University of Cambridge > Talks.cam > Isaac Newton Institute Seminar Series > Tissue-specific models of electrical activity in the heart: Multi-scale and Multi-dimensional approaches

Tissue-specific models of electrical activity in the heart: Multi-scale and Multi-dimensional approaches

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The Cardiac Physiome Project

There is strong experimental and theoretical evidence that structural discontinuity and the material orthotropy that results from it affect the 3D spread of electrical activity in the heart. This behaviour should be accounted for accurately in cardiac activation models. However, in order to do so, it is necessary to incorporate 3D structural detail at a scale that imposes considerable computational overheads. As a result, the use of detailed, tissue-specific 3D models can prove to be intractable in studies of reentrant arrhythmia where it is necessary to model repeated cycles of electrical activation. Alternative approaches here include the development of realistic higher order descriptions of 3D electrical properties or the use of 2D models that capture key features of 3D structure and electrical behaviour. The use of these approaches to investigate the contributions of structural discontinuity to normal electrical propagation and to reentrant activation in the right atrium and in the border zone surrounding a myocardial infarct will be outlined. The extent to which structural discontinuities provides a substrate for inactivation across the excitable gap when defibrillation strength shocks are applied during reentrant arrhythmia will also be considered.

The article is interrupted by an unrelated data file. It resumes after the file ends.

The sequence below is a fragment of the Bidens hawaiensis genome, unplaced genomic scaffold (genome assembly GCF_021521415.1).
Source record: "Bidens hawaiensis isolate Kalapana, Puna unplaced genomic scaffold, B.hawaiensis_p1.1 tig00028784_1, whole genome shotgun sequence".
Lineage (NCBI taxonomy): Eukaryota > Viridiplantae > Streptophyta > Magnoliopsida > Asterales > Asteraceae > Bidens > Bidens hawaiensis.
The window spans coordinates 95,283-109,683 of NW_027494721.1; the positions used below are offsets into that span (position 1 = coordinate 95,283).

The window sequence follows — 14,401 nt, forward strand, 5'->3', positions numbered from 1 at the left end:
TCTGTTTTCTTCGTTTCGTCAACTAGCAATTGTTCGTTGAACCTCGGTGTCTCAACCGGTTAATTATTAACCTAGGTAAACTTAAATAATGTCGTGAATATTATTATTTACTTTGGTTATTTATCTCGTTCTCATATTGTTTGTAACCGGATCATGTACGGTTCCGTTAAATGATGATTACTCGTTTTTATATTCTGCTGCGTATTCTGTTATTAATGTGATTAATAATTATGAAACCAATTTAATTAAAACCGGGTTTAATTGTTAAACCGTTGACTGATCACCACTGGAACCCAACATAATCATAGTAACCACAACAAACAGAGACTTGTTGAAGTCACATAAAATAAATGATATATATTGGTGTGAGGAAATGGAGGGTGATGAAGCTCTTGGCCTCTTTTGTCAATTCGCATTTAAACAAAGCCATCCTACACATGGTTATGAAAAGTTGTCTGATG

This talk is part of the Isaac Newton Institute Seminar Series series.

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